He went to the sort of English boarding schools frequented by Military brats but, by his own admission in his autobiography, he did not excel academically at King’s School, Sherborne, and Wynstones School, both in Gloucestershire. He enjoyed acting during school, and often found himself in drag, and it transpires he was a competent fencer.

At 6’6″, he was an imposing figure and has worn a beard and long hair for much of his life.

I came upon a quote by Ken Calliat who was the sound engineer on Rumours. “Mick was very aristocratic. The way he formed sentences was impeccable. When he spoke, everyone stopped and listened. He was quiet and wise, and he had a great sense of humour. He loved to laugh, but he was also a straight shooter.”

Having become disinterested in academic pursuits, he took up the drums after his parents, recognizing that there might just be a career in music for their son, bought him “Gigster” drum kit when he was thirteen. Like many of us Baby Boomers, Fleetwood’s early drumming was inspired by Tony Meehan. With his parents’ blessing he dropped out of school and, as I said, moved to London to pursue a career as a drummer – at first he stayed with his sister Sally in Notting Hill where he found himself working at Liberty in Piccadilly, Central London. Shortly after he found his first opportunity in music. The complete Fleetwood story is more convoluted than most so I guess I’ll take the licentious part ‘as read’ and we’ll talk music. And drumming.

A keyboard player called Peter Bardens was very much part of the music scene and lived very not far from Mick, so discovering a drummer living close by offered him a gig in his band ‘The Cheynes’ in July 1963. This kick-started Mick’s career and he played as support act at early gigs by the Rolling Stones and the Yardbirds. From here he found his way to the Bo Street Runners.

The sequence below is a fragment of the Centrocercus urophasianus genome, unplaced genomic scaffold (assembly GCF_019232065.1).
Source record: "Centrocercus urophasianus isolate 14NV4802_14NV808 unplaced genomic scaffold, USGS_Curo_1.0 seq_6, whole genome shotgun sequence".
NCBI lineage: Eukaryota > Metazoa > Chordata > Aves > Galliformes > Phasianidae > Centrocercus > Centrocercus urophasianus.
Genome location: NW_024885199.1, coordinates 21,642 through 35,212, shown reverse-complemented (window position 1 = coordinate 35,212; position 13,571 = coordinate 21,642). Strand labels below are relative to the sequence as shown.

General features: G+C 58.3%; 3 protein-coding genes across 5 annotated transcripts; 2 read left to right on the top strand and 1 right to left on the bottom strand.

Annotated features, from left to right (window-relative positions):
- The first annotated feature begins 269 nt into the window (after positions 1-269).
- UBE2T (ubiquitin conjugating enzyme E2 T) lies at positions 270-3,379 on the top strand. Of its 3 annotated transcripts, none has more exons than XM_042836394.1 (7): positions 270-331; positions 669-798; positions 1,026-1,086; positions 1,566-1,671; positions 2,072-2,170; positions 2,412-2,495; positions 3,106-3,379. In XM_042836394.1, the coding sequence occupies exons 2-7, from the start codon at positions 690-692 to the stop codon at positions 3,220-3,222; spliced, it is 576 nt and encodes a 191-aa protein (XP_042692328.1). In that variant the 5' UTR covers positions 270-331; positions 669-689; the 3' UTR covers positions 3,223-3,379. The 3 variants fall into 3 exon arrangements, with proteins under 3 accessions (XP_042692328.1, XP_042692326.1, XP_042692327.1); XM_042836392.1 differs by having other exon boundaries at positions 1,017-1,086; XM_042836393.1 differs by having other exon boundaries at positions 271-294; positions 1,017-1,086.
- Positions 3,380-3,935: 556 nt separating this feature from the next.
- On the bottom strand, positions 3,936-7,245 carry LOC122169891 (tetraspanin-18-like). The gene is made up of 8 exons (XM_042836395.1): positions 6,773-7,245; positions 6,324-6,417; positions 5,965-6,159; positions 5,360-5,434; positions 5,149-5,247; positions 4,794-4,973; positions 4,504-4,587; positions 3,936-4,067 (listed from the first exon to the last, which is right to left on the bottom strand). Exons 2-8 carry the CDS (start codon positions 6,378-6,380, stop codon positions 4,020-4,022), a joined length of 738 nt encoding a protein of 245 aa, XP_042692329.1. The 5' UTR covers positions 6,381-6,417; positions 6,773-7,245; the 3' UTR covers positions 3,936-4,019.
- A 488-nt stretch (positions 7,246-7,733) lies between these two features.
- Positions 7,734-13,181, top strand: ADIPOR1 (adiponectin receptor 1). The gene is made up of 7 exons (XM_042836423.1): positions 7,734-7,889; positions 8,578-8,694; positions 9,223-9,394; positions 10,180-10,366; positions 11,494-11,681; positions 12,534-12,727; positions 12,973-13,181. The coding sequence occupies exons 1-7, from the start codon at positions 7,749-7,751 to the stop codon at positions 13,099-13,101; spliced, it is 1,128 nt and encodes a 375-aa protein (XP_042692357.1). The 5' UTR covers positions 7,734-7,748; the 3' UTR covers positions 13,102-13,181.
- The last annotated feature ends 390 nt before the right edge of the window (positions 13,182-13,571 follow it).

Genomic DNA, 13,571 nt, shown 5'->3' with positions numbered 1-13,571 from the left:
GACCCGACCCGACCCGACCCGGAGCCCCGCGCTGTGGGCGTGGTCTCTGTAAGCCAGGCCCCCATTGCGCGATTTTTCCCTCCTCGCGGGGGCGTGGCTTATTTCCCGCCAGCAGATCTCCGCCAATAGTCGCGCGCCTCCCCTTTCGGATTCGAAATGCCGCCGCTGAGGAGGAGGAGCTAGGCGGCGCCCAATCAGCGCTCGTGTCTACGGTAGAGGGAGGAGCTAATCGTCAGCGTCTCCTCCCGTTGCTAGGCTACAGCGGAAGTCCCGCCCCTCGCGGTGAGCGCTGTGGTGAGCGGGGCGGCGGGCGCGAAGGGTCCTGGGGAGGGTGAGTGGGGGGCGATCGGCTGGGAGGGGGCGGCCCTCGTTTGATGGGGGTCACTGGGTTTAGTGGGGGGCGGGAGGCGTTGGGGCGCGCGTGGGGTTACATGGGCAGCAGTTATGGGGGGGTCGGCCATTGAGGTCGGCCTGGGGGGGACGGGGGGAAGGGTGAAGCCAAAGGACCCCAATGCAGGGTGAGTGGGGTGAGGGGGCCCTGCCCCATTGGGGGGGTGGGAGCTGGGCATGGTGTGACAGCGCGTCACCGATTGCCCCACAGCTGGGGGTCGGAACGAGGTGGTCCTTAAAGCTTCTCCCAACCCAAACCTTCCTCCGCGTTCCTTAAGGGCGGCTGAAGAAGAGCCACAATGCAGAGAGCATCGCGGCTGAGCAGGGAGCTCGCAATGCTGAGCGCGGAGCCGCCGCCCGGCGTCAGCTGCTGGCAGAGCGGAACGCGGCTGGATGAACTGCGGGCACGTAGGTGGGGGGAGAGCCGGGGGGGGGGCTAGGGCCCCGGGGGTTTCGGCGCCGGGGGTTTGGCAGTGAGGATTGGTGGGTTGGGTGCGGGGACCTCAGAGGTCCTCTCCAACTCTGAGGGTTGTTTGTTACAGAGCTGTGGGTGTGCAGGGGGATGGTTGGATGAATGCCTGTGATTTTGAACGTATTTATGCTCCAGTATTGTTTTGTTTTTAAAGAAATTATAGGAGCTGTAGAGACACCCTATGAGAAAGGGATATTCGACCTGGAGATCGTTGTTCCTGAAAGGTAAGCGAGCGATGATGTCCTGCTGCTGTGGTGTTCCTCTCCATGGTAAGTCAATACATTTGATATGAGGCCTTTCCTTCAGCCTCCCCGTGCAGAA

By February 1966, Bardens recruited Fleetwood to join his new band, the ‘Peter Bs’, which quickly became ‘Shotgun Express’ with Rod Stewart. Peter Green had left the Peter Bs, to join John Mayall’s Bluesbreakers, and was joined by Fleetwood in April 1967. His new band already featured John McVie.

Mick was ultimately dismissed from the Bluesbreakers (but that’s another story which I’m sure is well detailed elsewhere).

Both Fleetwood and McVie were heavy drinkers, and together they were too much for Mayall and the band to cope with. Peter Green, evidently feeling trapped with the Bluesbreakers, left in June 1967. The very first version of Fleetwood Mac performed its first gig in August 1967 at the Windsor Jazz and Blues Festival, playing Chicago-style blues. McVie was reticent but later prompted to leave the Bluesbreakers and join Fleetwood Mac full-time, replacing Bob Brunning. McVie, Fleetwood, Green and guitarist Jeremy Spencer thus formed the first fixed line-up of Fleetwood Mac.